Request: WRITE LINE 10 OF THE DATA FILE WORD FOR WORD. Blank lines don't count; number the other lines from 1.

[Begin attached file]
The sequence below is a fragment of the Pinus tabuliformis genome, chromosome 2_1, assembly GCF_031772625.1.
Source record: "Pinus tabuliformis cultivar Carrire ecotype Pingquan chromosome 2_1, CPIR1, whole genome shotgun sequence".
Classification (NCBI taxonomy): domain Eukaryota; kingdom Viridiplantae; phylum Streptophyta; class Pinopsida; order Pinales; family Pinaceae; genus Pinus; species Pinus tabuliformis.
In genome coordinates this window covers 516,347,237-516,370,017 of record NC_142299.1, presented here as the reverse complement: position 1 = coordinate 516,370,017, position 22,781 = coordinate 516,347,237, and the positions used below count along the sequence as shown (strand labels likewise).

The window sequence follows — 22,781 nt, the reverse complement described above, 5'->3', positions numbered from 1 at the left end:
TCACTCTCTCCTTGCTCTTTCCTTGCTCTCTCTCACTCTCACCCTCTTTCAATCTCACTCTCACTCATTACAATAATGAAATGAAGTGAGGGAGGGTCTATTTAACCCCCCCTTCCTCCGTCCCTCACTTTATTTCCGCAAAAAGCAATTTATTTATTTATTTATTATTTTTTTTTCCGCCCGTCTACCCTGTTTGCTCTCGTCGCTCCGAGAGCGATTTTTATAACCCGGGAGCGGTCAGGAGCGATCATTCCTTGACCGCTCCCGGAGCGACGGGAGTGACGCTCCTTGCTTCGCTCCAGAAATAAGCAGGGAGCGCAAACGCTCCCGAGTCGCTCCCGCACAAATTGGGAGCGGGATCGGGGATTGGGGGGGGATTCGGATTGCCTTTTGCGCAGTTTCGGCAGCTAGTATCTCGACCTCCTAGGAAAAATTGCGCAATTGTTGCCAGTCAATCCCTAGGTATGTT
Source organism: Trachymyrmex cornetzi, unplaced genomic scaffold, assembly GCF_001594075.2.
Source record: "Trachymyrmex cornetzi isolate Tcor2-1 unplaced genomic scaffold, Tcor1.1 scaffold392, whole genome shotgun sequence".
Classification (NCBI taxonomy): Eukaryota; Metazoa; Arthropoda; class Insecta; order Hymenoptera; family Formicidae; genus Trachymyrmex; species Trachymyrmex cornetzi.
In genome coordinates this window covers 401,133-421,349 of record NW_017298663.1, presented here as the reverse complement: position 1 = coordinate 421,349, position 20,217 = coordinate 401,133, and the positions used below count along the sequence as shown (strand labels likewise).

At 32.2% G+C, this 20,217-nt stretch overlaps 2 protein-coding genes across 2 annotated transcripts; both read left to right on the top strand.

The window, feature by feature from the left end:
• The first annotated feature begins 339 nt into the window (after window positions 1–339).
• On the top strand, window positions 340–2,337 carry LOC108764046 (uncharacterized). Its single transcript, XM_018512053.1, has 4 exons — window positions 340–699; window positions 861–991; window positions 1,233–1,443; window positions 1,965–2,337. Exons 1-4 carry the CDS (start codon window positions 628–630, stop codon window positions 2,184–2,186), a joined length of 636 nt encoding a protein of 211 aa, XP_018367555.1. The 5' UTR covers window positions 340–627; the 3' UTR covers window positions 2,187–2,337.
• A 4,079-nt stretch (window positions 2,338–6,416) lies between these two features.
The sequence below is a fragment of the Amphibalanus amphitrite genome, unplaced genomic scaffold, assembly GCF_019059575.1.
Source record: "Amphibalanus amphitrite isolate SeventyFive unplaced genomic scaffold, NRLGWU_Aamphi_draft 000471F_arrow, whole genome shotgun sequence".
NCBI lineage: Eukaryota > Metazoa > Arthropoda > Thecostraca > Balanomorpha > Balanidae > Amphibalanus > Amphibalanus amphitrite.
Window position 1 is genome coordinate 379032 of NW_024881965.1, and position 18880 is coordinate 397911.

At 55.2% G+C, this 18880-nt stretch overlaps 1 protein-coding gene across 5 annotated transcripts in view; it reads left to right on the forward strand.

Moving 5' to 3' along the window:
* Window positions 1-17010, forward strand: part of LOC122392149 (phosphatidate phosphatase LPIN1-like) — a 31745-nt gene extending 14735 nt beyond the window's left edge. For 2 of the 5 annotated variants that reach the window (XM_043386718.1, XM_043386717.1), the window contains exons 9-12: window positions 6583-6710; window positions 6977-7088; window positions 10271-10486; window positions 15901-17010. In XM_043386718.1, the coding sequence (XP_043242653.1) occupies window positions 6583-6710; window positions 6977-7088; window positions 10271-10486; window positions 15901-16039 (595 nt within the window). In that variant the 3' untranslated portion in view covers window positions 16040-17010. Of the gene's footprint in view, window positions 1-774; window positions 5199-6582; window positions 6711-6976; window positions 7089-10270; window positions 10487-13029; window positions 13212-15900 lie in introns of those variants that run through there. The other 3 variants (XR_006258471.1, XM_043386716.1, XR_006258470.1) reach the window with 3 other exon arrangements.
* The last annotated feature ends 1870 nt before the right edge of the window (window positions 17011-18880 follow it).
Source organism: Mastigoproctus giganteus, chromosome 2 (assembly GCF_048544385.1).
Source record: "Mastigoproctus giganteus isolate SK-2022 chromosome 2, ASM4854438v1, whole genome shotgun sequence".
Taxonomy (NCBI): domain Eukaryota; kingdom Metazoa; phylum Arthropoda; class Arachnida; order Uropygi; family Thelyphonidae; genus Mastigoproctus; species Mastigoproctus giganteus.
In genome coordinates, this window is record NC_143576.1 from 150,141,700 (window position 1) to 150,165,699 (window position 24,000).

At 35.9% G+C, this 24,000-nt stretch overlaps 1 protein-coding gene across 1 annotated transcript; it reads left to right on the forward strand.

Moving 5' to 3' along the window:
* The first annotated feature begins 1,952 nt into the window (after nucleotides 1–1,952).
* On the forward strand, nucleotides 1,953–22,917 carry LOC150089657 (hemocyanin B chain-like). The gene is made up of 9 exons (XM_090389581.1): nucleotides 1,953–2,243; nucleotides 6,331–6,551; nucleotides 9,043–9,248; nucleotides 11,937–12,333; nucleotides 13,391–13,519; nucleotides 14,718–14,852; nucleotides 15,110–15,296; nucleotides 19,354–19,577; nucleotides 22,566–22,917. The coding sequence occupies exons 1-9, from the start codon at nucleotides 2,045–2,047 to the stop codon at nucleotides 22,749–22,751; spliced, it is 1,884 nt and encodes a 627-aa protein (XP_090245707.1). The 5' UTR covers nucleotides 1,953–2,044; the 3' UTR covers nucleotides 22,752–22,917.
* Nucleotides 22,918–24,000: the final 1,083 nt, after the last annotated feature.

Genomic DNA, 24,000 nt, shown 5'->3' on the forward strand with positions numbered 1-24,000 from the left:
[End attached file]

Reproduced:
In genome coordinates this window covers 401,133-421,349 of record NW_017298663.1, presented here as the reverse complement: position 1 = coordinate 421,349, position 20,217 = coordinate 401,133, and the positions used below count along the sequence as shown (strand labels likewise).